Intertribal Court of Southern California
Monday through Friday 8:30 a.m. - 4:00 p.m.
Closed Saturdays and Sundays
(We do not close for lunch)
Tribal Court will be closed on the following days
• New Year’s Eve Day
• New Year’s Day
• Martin Luther King Jr. Day
• President’s Day
• Good Friday
• Memorial Day
• Independence Day
• Labor Day
• American Indian Day
• Veteran’s Day
• Thanksgiving & following Friday
• Christmas Eve Day
• Christmas Day
The Intertribal Court of Southern California got its start in 2002 when an association of Tribal Chairmen’s received a U.S. Department of Justice grant. The court began operation in August of 2006. Each tribe determines which kinds of cases it will authorize the court to hear. Currently the court hears a wide variety of cases, including peace and security code violations, environmental issues, conservator issues, contracts, tort claims, family law including ICWA, evictions, enrollment, exclusions, and more. The court hears all evictions for the All Mission Indian Housing Association (AMIHA) and handles cases for several tribes not formally part of the tribal court consortium on a case-by-case basis.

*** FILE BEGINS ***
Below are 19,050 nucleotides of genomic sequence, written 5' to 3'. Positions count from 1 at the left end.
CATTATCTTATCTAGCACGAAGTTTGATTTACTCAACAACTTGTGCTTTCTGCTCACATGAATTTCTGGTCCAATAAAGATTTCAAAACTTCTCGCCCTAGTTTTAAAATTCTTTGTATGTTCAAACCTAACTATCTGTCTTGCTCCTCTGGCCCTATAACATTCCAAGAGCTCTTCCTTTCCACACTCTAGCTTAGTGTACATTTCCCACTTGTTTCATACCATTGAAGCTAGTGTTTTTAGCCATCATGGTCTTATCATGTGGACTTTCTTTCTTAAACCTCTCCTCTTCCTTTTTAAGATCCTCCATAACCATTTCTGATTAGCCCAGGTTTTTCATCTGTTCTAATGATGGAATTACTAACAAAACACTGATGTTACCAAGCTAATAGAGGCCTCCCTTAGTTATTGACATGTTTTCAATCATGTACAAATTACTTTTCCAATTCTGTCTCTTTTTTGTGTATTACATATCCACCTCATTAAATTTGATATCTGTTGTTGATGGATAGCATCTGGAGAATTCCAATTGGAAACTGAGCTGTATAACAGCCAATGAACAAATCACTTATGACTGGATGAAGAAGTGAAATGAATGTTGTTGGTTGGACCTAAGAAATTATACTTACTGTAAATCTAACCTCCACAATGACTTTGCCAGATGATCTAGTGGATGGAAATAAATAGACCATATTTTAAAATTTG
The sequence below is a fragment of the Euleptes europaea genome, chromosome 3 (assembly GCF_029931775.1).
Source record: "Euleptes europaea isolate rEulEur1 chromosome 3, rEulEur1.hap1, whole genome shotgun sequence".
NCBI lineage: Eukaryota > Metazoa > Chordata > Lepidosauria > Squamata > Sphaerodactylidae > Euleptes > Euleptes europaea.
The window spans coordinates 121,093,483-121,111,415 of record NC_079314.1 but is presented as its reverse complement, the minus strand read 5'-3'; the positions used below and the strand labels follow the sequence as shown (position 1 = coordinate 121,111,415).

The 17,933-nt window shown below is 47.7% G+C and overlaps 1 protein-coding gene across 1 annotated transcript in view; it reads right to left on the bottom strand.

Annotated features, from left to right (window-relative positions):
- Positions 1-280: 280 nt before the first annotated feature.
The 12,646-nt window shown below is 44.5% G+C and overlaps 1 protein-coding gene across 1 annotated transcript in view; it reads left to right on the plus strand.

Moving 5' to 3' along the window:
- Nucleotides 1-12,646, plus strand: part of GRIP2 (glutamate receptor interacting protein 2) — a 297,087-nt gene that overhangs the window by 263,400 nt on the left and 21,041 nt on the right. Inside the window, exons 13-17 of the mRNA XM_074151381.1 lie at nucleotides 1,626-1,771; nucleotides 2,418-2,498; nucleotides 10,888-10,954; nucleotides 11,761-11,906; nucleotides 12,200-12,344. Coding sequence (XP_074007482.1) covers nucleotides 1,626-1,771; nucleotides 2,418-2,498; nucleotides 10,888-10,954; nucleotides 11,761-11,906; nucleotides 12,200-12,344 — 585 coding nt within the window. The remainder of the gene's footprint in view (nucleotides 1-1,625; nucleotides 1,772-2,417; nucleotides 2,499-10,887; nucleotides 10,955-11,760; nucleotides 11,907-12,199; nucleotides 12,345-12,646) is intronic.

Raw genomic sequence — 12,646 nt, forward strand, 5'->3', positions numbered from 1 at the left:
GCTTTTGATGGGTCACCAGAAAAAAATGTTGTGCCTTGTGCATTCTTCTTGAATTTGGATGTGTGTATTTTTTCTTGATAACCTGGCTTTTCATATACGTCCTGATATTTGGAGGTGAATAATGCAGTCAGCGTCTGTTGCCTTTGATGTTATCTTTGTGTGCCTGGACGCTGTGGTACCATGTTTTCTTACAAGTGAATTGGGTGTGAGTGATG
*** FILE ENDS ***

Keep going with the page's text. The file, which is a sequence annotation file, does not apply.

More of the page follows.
The overall purpose of the Intertribal Court of Southern California as it presently exists is focused on the fundamental principle of providing members of participating Tribes with a culturally sensitive Judicial Forum in which to present and resolve disputes. The ICSC is an Intertribal Court System that works on a "circuit type" basis, where tribal judges travel from one reservation to the next presiding over cases based on specific Tribes' law’s ordinances, customs, and history.
The ICSC is an "independent judiciary" within Indian Country. Its purpose is to preserver the integrity, autonomy and sovereignty, of the Native American communities it serves in a culturally sensitive and traditionally aware environment.
Tribes are in period of rapidly changing political times and economic growth. Tribal Councils are being called upon to do more than ever. While they have essentially served in part as quasi-judicial bodies, growth and pursuit of equality demand they enhance both rights of the People within Indian Country and provide them with an unbiased and independent method of disputes resolutions.
By signing the Intertribal Governing Agreement (IGA) and passing a tribal resolution, Tribes utilize the ICSC system and its related services. Under the IGA, independently appointed Tribal Judicial Council whose members are appointed by participating Tribes governs the ICSC. Each Tribe elects their own Council Member.
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